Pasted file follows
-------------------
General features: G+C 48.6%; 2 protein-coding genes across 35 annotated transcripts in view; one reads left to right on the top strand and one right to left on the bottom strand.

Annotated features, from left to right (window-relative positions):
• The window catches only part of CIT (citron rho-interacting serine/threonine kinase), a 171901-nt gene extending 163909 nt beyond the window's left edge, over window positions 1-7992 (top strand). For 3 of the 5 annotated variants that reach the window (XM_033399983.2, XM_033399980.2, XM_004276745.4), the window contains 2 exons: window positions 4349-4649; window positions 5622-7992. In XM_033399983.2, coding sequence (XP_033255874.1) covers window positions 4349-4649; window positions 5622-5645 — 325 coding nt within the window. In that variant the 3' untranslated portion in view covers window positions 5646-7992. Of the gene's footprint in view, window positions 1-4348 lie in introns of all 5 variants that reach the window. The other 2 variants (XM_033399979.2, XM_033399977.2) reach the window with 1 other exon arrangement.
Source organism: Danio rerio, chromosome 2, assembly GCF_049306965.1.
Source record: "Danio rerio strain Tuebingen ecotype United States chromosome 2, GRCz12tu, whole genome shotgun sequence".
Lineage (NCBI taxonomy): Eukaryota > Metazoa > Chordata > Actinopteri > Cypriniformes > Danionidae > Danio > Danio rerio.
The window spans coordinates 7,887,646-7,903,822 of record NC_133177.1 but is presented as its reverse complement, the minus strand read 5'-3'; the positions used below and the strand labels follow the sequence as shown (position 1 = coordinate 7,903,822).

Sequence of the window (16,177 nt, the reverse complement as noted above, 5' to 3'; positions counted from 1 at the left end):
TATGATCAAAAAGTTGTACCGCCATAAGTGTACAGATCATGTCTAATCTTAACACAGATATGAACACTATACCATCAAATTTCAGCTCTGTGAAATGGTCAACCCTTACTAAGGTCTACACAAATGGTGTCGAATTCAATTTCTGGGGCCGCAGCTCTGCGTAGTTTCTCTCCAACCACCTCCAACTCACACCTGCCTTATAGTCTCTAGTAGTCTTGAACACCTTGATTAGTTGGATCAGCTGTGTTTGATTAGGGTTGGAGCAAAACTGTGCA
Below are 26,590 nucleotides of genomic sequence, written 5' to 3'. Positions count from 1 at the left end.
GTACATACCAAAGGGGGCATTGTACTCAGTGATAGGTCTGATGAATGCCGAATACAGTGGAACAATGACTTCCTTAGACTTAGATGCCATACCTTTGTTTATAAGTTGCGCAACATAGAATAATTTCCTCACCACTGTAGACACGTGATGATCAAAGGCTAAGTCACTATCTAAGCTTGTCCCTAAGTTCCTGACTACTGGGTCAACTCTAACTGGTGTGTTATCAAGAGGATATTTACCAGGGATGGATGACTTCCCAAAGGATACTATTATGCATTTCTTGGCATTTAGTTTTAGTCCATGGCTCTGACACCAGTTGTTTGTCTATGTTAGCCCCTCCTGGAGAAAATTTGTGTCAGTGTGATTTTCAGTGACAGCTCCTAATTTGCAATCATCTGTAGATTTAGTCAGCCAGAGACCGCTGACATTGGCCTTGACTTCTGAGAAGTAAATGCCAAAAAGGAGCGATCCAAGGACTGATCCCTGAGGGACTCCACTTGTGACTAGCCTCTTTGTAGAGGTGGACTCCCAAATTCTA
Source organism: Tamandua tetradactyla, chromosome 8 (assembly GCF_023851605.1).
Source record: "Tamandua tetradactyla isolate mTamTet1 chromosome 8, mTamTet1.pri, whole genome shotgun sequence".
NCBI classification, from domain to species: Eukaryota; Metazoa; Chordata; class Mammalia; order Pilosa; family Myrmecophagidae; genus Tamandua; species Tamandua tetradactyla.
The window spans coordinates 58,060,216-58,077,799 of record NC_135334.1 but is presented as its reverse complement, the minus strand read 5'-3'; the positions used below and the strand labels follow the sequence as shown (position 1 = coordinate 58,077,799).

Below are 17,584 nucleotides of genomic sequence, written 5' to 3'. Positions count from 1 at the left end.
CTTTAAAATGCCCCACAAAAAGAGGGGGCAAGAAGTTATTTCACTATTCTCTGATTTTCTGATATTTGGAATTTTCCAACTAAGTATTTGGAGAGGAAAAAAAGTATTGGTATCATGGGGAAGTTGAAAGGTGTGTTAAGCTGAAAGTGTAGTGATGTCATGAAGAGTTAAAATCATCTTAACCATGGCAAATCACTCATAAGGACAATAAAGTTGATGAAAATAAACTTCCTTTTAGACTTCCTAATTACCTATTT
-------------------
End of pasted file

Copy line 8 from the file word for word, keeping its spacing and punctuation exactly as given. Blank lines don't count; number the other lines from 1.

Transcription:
Sequence of the window (16,177 nt, the reverse complement as noted above, 5' to 3'; positions counted from 1 at the left end):